As former Officer Derek Chauvin stands trial in George Floyd's death, a central question is whether he followed the Minneapolis Police Department's guidelines on the use of force — and used that force reasonably.
The department's longest-tenured officer sharply criticized Chauvin's actions in testimony Friday, at one point calling Chauvin's lengthy restraint of Floyd “totally unnecessary.”
Lt. Richard Zimmerman laid out a range of actions that officers can take in using force. He joined a retired Minneapolis police sergeant who also testified for the prosecution, as well as use-of-force experts interviewed by The Associated Press, in questioning Chauvin's actions.
Zimmerman, who has been on the Minneapolis force since 1985, told jurors that department policy spells out the use-of-force guidelines officers are expected to follow.
The lowest level, he said, is a police officer simply showing up in uniform at an event. One step up is using verbal skills to gather information and try to defuse a situation, he said.
“The next step would be like a soft, soft technique, escorting the person by their arm, that type of thing,” Zimmerman said. “The next level would be a hard technique. That’s where you would use your, uh, you know, you maybe have to use your Mace or handcuffs, that kind of thing.”
Finally, Zimmerman said, comes deadly force.
WAS CHAUVIN'S USE OF THE RESTRAINT REASONABLE?
Zimmerman's testimony suggested not. Asked by a prosecutor what officers should do when a person has been handcuffed and is less combative, Zimmerman said officers "may just have them sit down on a curb or the idea is to calm the person down. And if they are not a threat to you at that point, you try to, you know, to help them so that they’re not as upset as they may have been in the beginning.”
Chauvin's attorney, Eric Nelson, sought to show that Floyd could still have been a threat to officers. He also noted that the decision to use force can depend on outside factors, too, such as whether officers felt threatened by bystanders.
Use-of-force experts have questioned how Chauvin and three other officers handled Floyd after they were called to a report of a person accused of passing a phony $20 bill. Body camera video played at trial shows Floyd saying over and over that he was claustrophobic as he struggled to avoid being forced into a police SUV.
Mylan Masson, who once headed police training at Hennepin Technical College and served on the Minnesota Police Officers Standards and Training Board for more than 20 years, said officers should have been asking whether Floyd knew the bill was counterfeit and whether he had others in his possession.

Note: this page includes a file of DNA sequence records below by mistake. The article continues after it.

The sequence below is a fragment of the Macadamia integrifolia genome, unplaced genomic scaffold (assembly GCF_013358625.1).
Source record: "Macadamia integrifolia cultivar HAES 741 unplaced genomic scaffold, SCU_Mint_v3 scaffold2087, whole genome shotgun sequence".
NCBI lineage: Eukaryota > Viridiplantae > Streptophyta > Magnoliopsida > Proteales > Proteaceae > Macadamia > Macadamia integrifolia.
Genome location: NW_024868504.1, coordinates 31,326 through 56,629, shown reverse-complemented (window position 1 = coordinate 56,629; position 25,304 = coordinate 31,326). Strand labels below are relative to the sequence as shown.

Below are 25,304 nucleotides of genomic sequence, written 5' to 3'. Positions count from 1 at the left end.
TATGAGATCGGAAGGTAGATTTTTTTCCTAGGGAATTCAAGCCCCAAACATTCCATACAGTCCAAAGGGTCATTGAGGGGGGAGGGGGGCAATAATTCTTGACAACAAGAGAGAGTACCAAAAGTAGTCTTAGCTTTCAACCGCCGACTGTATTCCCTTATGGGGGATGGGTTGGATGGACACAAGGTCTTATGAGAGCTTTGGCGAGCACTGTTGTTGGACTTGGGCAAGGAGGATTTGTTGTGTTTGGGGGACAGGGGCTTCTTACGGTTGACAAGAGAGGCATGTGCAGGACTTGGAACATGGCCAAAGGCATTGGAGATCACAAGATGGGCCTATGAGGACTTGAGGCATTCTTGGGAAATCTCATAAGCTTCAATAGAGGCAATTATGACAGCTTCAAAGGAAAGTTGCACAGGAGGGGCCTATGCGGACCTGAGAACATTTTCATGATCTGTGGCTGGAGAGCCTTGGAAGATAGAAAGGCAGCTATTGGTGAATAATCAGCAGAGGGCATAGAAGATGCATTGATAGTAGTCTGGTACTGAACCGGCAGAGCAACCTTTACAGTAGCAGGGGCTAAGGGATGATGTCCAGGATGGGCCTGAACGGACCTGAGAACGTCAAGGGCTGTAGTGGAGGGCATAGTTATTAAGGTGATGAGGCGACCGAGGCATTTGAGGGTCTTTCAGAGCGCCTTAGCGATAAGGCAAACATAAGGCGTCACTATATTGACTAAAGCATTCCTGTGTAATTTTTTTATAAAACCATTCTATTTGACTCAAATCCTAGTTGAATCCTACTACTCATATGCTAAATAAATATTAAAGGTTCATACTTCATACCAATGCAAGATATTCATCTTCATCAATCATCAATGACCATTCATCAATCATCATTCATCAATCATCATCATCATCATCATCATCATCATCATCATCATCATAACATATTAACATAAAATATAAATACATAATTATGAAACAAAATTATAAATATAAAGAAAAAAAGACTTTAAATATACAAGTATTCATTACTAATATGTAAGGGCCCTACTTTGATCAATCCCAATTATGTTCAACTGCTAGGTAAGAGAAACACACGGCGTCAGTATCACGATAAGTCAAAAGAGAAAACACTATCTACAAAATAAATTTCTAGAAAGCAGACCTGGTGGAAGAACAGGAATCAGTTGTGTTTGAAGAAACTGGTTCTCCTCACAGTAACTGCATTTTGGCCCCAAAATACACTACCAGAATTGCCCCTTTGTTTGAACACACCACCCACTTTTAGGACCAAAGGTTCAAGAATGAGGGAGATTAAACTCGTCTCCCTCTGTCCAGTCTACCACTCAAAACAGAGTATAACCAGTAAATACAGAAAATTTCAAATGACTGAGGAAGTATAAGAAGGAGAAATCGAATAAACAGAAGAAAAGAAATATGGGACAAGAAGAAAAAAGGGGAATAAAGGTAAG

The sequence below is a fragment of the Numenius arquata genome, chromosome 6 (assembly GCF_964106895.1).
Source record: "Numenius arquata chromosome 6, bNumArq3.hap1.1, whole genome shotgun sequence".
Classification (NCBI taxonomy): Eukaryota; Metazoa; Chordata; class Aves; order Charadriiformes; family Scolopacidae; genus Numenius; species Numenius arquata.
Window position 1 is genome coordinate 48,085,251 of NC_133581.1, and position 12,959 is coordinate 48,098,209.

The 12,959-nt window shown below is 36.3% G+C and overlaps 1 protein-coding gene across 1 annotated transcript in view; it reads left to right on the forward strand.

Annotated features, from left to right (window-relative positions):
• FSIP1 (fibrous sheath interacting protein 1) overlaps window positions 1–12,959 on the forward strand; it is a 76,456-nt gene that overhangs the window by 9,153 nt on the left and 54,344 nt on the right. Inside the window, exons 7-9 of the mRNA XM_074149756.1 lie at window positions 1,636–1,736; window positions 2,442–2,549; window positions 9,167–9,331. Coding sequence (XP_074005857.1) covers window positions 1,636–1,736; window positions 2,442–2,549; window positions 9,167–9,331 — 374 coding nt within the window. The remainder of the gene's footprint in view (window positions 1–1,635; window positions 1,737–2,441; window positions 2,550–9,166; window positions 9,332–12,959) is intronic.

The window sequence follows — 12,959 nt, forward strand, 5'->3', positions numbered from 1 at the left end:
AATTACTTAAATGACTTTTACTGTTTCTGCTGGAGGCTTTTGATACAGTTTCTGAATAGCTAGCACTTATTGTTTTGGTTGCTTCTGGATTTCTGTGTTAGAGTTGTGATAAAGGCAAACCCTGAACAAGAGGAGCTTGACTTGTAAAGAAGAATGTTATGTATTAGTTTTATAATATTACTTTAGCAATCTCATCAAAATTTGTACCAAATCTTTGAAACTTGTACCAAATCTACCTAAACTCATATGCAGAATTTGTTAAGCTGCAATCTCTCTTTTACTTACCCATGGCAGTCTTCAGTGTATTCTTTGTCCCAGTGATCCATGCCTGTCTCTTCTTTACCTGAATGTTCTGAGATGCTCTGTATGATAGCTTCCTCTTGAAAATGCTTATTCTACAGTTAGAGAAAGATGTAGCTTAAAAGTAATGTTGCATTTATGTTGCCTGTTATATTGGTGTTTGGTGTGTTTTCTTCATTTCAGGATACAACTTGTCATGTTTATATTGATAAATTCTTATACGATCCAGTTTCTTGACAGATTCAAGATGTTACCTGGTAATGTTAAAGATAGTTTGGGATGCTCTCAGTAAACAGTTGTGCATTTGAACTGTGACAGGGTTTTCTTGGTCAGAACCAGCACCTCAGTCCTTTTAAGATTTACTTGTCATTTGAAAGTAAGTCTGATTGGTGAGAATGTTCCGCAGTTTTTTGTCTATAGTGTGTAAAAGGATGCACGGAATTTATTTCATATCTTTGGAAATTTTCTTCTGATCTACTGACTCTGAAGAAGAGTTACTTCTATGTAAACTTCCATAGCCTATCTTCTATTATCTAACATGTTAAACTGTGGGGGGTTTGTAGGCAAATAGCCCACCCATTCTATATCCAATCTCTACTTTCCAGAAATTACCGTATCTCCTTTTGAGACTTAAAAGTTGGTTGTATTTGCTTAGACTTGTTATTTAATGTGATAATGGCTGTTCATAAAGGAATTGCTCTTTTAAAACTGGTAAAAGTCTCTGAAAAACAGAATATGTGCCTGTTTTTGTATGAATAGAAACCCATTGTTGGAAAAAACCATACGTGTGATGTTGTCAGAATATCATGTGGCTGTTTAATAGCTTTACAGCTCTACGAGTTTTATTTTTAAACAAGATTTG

Masson questioned why they decided to arrest him at all, noting that “he didn’t seem to be a harm to other people.”
“The trajectory of the event could have been slowed down,” said Geoffrey Alpert, a criminology professor at the University of South Carolina. “There was no rush, no split-second decision. There was no reason to push things.”
Alpert and Masson both questioned why the officers didn’t try to put Floyd into a larger vehicle such as an ambulance or van, given that he said he was claustrophobic.
Police departments nationwide have been trying for years to train officers to avoid violence. In 2016, the Minneapolis Police Department rewrote its use of force policy to emphasize the “sanctity of life,” and began training officers in de-escalation — calming people down to prevent violence.
WHY DOES IT MATTER AT TRIAL?
Chauvin, 45, is charged with murder and manslaughter in Floyd's death. Prosecutors say the since-fired police officer knelt on Floyd's neck for 9 minutes, 29 seconds, as he pleaded that he couldn't breathe. The most serious charge against Chauvin carries up to 40 years in prison.
Prosecutors contend Floyd's death was caused by Chauvin's knee. But the defense has argued that Chauvin did what he was trained to do and blame Floyd’s drug use, heart disease, high blood pressure and adrenaline.
Alex Piquero, chairman of the University of Miami's sociology department, said it is important for prosecutors to show that Chauvin, along with the other officers, made a series of decisions that led to Floyd's death.
He said police officers often work with limited information and have to make decisions quickly. But he said it's clear that regardless of what happened before Chauvin knelt on Floyd's neck, it was wrong.
“This is not the way you want to handle someone who is supposedly trying to pass a counterfeit bill," he said.
Find AP’s full coverage of the death of George Floyd at: https://apnews.com/hub/death-of-george-floyd